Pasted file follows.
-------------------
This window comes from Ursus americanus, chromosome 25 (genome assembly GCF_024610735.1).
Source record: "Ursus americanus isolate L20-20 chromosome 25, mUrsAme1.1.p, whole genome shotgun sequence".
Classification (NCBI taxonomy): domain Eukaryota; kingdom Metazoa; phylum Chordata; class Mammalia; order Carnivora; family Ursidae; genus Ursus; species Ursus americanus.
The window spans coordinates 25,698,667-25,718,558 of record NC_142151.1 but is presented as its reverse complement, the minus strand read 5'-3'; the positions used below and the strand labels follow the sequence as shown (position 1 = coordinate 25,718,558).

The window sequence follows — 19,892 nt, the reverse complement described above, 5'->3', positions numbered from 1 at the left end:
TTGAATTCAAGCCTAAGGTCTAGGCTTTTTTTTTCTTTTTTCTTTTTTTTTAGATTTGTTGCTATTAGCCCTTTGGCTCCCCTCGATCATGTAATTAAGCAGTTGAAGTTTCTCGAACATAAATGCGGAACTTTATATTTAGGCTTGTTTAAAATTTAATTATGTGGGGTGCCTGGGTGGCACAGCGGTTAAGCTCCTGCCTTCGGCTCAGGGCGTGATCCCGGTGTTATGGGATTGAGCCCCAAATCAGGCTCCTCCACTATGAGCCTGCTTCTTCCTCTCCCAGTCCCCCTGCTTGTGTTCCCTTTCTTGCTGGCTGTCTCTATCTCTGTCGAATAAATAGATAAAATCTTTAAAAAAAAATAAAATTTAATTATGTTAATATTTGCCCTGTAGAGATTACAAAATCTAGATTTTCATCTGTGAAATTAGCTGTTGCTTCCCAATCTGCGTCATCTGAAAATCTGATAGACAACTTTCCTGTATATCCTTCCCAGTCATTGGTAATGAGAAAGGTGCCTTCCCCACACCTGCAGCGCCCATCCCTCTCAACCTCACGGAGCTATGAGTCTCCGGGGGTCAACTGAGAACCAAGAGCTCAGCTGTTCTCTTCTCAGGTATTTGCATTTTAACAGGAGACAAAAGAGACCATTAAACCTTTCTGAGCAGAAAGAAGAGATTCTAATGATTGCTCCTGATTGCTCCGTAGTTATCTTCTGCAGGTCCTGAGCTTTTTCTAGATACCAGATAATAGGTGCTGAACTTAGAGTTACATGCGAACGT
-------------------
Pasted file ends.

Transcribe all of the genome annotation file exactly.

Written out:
This window comes from Ursus americanus, chromosome 25 (genome assembly GCF_024610735.1).
Source record: "Ursus americanus isolate L20-20 chromosome 25, mUrsAme1.1.p, whole genome shotgun sequence".
Classification (NCBI taxonomy): domain Eukaryota; kingdom Metazoa; phylum Chordata; class Mammalia; order Carnivora; family Ursidae; genus Ursus; species Ursus americanus.
The window spans coordinates 25,698,667-25,718,558 of record NC_142151.1 but is presented as its reverse complement, the minus strand read 5'-3'; the positions used below and the strand labels follow the sequence as shown (position 1 = coordinate 25,718,558).

The window sequence follows — 19,892 nt, the reverse complement described above, 5'->3', positions numbered from 1 at the left end:
TTGAATTCAAGCCTAAGGTCTAGGCTTTTTTTTTCTTTTTTCTTTTTTTTTAGATTTGTTGCTATTAGCCCTTTGGCTCCCCTCGATCATGTAATTAAGCAGTTGAAGTTTCTCGAACATAAATGCGGAACTTTATATTTAGGCTTGTTTAAAATTTAATTATGTGGGGTGCCTGGGTGGCACAGCGGTTAAGCTCCTGCCTTCGGCTCAGGGCGTGATCCCGGTGTTATGGGATTGAGCCCCAAATCAGGCTCCTCCACTATGAGCCTGCTTCTTCCTCTCCCAGTCCCCCTGCTTGTGTTCCCTTTCTTGCTGGCTGTCTCTATCTCTGTCGAATAAATAGATAAAATCTTTAAAAAAAAATAAAATTTAATTATGTTAATATTTGCCCTGTAGAGATTACAAAATCTAGATTTTCATCTGTGAAATTAGCTGTTGCTTCCCAATCTGCGTCATCTGAAAATCTGATAGACAACTTTCCTGTATATCCTTCCCAGTCATTGGTAATGAGAAAGGTGCCTTCCCCACACCTGCAGCGCCCATCCCTCTCAACCTCACGGAGCTATGAGTCTCCGGGGGTCAACTGAGAACCAAGAGCTCAGCTGTTCTCTTCTCAGGTATTTGCATTTTAACAGGAGACAAAAGAGACCATTAAACCTTTCTGAGCAGAAAGAAGAGATTCTAATGATTGCTCCTGATTGCTCCGTAGTTATCTTCTGCAGGTCCTGAGCTTTTTCTAGATACCAGATAATAGGTGCTGAACTTAGAGTTACATGCGAACGT